Suitable crosslinkers (b) for the silanol-terminated diorganopolysiloxane(s) present in the composition of the invention include alkylsilicates of the general formula:
(R14O)(R15O)(R16O)(R17O)Si
wherein R14, R15, R16 and R17 each independently is a monovalent hydrocarbon group up to 60 carbon atoms. Crosslinkers of this type include, n-propyl silicate, tetraethylortho silicate and methyltrimethoxysilane and similar alkyl-substituted alkoxysilane compounds, and the like.

Suitable catalysts (c) for the crosslinking reaction of the silanol-terminated diorganopolysiloxane(s) can be any of those known to be useful for facilitating the crosslinking of such siloxanes. The catalyst can be a metal-containing or non-metallic compound. Examples of useful metal-containing compounds include those of tin, titanium, zirconium, lead, iron cobalt, antimony, manganese, bismuth and zinc.

In one embodiment of the present invention, tin-containing compounds useful as crosslinking catalysts include dibutyltindilaurate, dibutyltindiacetate, dibutyltindimethoxide, tinoctoate, isobutyltintriceroate, dibutyltinoxide, soluble dibutyl tin oxide, dibutyltin bis-diisooctylphthalate, bis-tripropoxysilyl dioctyltin, dibutyltin bis-acetylacetone, silylated dibutyltin dioxide, carbomethoxyphenyl tin tris-uberate, isobutyltin triceroate, dimethyltin dibutyrate, dimethyltin di-neodecanoate, triethyltin tartarate, dibutyltin dibenzoate, tin oleate, tin naphthenate, butyltintri-2-ethylhexylhexoate, tinbutyrate, diorganotin bis β-diketonates, and the like. Useful titanium-containing catalysts include chelated titanium compounds, e.g., 1,3-propanedioxytitanium bis(ethylacetoacetate); di-isopropoxytitanium bis(ethylacetoacetate), and tetraalkyl titanates, e.g., tetra n-butyl titanate and tetra-isopropyl titanate. In yet another embodiment of the present invention, diorganotin bis β-diketonates is used for facilitating crosslinking in silicone sealant composition.

Inorganic-organic nanocomposite (d) of the present invention is comprised of at least one inorganic component which is a layered inorganic nanoparticulate and at least one organic component which is a quaternary ammonium organopolysiloxane.

When describing the invention, the following terms have the following meanings, unless otherwise indicated.

Definitions

The term “exfoliation” as used herein describes a process wherein packets of nanoclay platelets separate from one another in a polymer matrix. During exfoliation, platelets at the outermost region of each packet cleave off, exposing more platelets for separation.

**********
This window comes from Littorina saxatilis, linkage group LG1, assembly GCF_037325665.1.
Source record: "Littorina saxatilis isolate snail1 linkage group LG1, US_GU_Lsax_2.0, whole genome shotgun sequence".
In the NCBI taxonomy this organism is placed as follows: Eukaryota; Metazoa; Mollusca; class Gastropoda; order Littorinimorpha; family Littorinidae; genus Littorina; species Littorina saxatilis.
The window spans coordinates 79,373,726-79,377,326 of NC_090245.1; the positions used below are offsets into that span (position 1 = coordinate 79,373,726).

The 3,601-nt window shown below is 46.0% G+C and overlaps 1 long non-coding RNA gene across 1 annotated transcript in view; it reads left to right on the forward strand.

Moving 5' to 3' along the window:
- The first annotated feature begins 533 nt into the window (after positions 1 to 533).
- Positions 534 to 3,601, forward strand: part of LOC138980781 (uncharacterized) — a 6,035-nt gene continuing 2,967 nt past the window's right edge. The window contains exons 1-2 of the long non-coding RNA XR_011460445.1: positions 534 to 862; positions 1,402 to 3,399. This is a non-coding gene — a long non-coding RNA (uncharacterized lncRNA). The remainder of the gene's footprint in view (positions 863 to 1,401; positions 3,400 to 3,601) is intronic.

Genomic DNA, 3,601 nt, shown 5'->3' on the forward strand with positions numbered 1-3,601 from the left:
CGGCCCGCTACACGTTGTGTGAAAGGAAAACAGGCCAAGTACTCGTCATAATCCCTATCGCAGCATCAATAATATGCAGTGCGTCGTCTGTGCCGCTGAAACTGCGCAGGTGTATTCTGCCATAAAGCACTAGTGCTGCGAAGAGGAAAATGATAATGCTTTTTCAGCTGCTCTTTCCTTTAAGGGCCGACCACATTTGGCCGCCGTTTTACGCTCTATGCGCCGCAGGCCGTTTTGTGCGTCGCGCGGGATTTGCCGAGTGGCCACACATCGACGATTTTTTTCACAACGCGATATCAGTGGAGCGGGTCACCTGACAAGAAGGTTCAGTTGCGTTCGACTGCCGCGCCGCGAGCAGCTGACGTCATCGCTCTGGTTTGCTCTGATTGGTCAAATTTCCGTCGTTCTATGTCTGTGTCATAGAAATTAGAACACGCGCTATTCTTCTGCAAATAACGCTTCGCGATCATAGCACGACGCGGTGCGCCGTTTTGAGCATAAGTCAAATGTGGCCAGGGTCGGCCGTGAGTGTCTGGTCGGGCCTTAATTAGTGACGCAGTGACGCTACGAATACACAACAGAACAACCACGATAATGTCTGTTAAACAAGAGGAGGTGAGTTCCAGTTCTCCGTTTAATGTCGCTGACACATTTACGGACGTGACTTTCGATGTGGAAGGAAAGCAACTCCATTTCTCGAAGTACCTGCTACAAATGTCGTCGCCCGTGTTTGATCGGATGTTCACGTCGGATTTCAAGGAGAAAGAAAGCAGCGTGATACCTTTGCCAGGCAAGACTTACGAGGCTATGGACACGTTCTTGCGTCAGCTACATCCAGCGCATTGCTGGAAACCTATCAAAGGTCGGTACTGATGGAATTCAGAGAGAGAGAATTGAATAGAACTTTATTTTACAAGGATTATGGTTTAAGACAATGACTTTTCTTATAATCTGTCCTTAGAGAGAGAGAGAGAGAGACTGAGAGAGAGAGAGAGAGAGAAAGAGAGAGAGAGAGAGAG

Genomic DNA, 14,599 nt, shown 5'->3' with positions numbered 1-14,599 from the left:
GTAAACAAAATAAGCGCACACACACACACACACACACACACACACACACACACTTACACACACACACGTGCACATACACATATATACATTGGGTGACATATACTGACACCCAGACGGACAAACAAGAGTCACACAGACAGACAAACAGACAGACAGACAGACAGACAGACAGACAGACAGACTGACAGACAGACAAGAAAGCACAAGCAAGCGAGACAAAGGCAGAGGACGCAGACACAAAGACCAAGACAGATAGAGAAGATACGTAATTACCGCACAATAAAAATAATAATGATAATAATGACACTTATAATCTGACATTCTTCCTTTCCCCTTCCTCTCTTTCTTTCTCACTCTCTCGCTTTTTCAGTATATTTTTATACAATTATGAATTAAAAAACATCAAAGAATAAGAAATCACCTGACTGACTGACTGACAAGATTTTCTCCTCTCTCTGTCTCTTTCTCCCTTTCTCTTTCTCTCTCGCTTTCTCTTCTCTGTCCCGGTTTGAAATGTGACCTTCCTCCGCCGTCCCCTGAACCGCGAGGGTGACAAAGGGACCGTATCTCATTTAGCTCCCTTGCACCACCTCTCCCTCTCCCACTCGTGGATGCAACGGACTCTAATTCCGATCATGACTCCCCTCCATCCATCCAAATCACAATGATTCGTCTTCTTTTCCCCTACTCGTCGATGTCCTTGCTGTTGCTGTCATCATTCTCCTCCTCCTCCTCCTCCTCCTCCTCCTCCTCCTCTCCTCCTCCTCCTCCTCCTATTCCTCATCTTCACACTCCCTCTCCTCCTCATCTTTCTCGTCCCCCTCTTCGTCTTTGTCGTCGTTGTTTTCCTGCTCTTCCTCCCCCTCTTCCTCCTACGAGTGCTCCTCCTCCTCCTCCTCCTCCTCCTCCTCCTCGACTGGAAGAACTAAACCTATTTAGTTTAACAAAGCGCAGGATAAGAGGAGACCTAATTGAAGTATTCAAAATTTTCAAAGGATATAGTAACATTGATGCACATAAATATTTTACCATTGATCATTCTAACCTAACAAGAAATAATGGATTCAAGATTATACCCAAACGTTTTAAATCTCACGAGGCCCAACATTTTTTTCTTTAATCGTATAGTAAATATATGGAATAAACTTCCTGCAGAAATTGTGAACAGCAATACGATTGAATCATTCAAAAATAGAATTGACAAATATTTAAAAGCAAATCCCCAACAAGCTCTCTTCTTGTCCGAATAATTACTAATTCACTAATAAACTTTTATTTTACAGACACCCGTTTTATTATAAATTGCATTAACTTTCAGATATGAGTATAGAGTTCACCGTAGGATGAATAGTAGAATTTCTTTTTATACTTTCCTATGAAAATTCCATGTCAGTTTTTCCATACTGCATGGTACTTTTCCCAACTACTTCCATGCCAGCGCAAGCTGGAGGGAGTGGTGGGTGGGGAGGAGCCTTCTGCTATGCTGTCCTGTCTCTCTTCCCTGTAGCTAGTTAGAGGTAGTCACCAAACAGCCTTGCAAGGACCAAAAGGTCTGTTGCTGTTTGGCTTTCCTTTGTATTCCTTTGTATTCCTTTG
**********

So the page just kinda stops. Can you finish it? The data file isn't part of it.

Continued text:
The term “gallery” as used herein describes the space between parallel layers of clay platelets. The gallery spacing changes depending on the nature of the molecule or polymer occupying the space. An interlayer space between individual nanoclay platelets varies, again depending on the type of molecules that occupy the space.

The term “intercalant” as used herein includes any inorganic or organic compound capable of entering the clay gallery and bonding to its surface.

The term “intercalate” as used herein designates a clay-chemical complex wherein the clay gallery spacing has increased due to the process of surface modification. Under the proper conditions of temperature and shear, an intercalate is capable of exfoliating in a resin matrix.

As used herein, the term “intercalation” refers to a process for forming an intercalate.

The expression “inorganic nanoparticulate” as used herein describes layered inorganic material, e.g., clay, with one or more dimensions, such as length, width or thickness, in the nanometer size range and which is capable of undergoing ion exchange.

The expression “low permeability to gas(es)” as applied to the cured composition of this invention shall be understood to mean an argon permeability coefficient of not greater than about 900 barrers (1 barrer=10−10 (STP)/cm sec(cmHg)) measured in accordance with the constant pressure variable-volume method at a pressure of 100 psi and temperature of 25° C.

The expression “modified clay” as used herein designates a clay material, e.g., nanoclay, which has been treated with any inorganic or organic compound that is capable of undergoing ion exchange reactions with the cations present at the interlayer surfaces of the clay.